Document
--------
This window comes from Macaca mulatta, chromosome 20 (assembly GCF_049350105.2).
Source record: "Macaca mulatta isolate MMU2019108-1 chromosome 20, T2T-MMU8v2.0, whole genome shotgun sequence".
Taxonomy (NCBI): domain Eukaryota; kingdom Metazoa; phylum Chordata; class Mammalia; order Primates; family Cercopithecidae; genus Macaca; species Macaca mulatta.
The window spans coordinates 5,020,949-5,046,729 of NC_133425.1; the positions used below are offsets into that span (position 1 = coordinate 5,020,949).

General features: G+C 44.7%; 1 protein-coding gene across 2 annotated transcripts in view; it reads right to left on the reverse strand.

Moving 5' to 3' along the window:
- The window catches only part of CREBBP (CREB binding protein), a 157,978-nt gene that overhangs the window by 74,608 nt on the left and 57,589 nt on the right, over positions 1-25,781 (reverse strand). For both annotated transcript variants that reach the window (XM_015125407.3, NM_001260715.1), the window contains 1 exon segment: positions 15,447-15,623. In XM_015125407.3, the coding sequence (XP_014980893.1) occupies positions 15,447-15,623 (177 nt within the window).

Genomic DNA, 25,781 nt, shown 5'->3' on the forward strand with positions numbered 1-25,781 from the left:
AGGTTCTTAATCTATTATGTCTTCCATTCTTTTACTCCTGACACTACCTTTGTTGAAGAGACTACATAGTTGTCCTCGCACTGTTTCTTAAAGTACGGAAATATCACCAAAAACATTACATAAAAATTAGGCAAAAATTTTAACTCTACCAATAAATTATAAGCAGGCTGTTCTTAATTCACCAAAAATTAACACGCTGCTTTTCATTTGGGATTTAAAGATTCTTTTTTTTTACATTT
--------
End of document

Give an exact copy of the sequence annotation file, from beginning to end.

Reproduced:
This window comes from Macaca mulatta, chromosome 20 (assembly GCF_049350105.2).
Source record: "Macaca mulatta isolate MMU2019108-1 chromosome 20, T2T-MMU8v2.0, whole genome shotgun sequence".
Taxonomy (NCBI): domain Eukaryota; kingdom Metazoa; phylum Chordata; class Mammalia; order Primates; family Cercopithecidae; genus Macaca; species Macaca mulatta.
The window spans coordinates 5,020,949-5,046,729 of NC_133425.1; the positions used below are offsets into that span (position 1 = coordinate 5,020,949).

General features: G+C 44.7%; 1 protein-coding gene across 2 annotated transcripts in view; it reads right to left on the reverse strand.

Moving 5' to 3' along the window:
- The window catches only part of CREBBP (CREB binding protein), a 157,978-nt gene that overhangs the window by 74,608 nt on the left and 57,589 nt on the right, over positions 1-25,781 (reverse strand). For both annotated transcript variants that reach the window (XM_015125407.3, NM_001260715.1), the window contains 1 exon segment: positions 15,447-15,623. In XM_015125407.3, the coding sequence (XP_014980893.1) occupies positions 15,447-15,623 (177 nt within the window).

Genomic DNA, 25,781 nt, shown 5'->3' on the forward strand with positions numbered 1-25,781 from the left:
AGGTTCTTAATCTATTATGTCTTCCATTCTTTTACTCCTGACACTACCTTTGTTGAAGAGACTACATAGTTGTCCTCGCACTGTTTCTTAAAGTACGGAAATATCACCAAAAACATTACATAAAAATTAGGCAAAAATTTTAACTCTACCAATAAATTATAAGCAGGCTGTTCTTAATTCACCAAAAATTAACACGCTGCTTTTCATTTGGGATTTAAAGATTCTTTTTTTTTACATTT